We have already seen, in a very “scratch the surface” kind of way, that there is evidence for the truth of Christianity. But is there evidence that you and I can trust God? Yes:

  • Creation is not just evidence that God exists, but evidence that God is love. God could have wiped us out with a flood and enjoyed creation without us. But He chose to keep us in the picture and pursue relationship with us.
  • The Bible is evidence that God loves us. People communicate freely and fully when they are in love. God has been communicating with us and revealing Himself to us all along. He would not do this if He did not care.
  • Jesus is evidence of God’s love. “For God so loved the world that he gave his only Son, so that everyone who believes in him may not perish but may have eternal life” (John 3:16 NRSV).
  • The Holy Spirit is evidence of God’s love. God has made His presence with us and to us possible. This is evidence of love.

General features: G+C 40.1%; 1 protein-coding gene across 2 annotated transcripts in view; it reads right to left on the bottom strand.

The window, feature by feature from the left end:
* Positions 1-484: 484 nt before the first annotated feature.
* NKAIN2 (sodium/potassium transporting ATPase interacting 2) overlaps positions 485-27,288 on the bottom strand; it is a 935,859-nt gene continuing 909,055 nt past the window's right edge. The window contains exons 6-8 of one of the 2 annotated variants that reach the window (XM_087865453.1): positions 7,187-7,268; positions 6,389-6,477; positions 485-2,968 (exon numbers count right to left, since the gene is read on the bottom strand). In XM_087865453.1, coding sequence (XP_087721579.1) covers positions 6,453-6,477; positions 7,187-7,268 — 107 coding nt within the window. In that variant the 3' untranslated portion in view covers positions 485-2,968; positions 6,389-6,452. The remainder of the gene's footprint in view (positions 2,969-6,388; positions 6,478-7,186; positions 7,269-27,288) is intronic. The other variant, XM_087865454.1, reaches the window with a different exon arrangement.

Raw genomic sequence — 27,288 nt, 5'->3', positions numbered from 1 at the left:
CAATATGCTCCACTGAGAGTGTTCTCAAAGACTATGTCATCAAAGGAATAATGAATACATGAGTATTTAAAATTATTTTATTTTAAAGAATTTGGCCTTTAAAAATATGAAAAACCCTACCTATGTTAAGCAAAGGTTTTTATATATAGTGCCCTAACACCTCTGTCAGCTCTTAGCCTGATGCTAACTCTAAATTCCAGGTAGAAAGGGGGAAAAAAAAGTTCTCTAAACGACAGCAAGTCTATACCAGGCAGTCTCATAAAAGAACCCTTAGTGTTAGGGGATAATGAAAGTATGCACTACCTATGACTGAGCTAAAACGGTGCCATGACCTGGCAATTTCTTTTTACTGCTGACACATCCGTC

I would never ask a person to take a leap of faith in the dark and become a Christian. But I would ask them to examine the evidence for the truth of Christianity and take a reasonable step of faith. But this is not “taking up religion,” this is trusting God with your life and your future and so taking up your cross and following Jesus. You may not be able to see God, you may not be able to see the details of your future, you may not be able to see love, but that is okay for “faith is the assurance of things hoped for, the conviction of things not seen.”

photo credit: Hebrews Eleven Verse One via photopin (license)

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One thought on “Faith Is . . .

  1. Faith: Leap in the Dark, or Leap Into the Light? | Christianity 201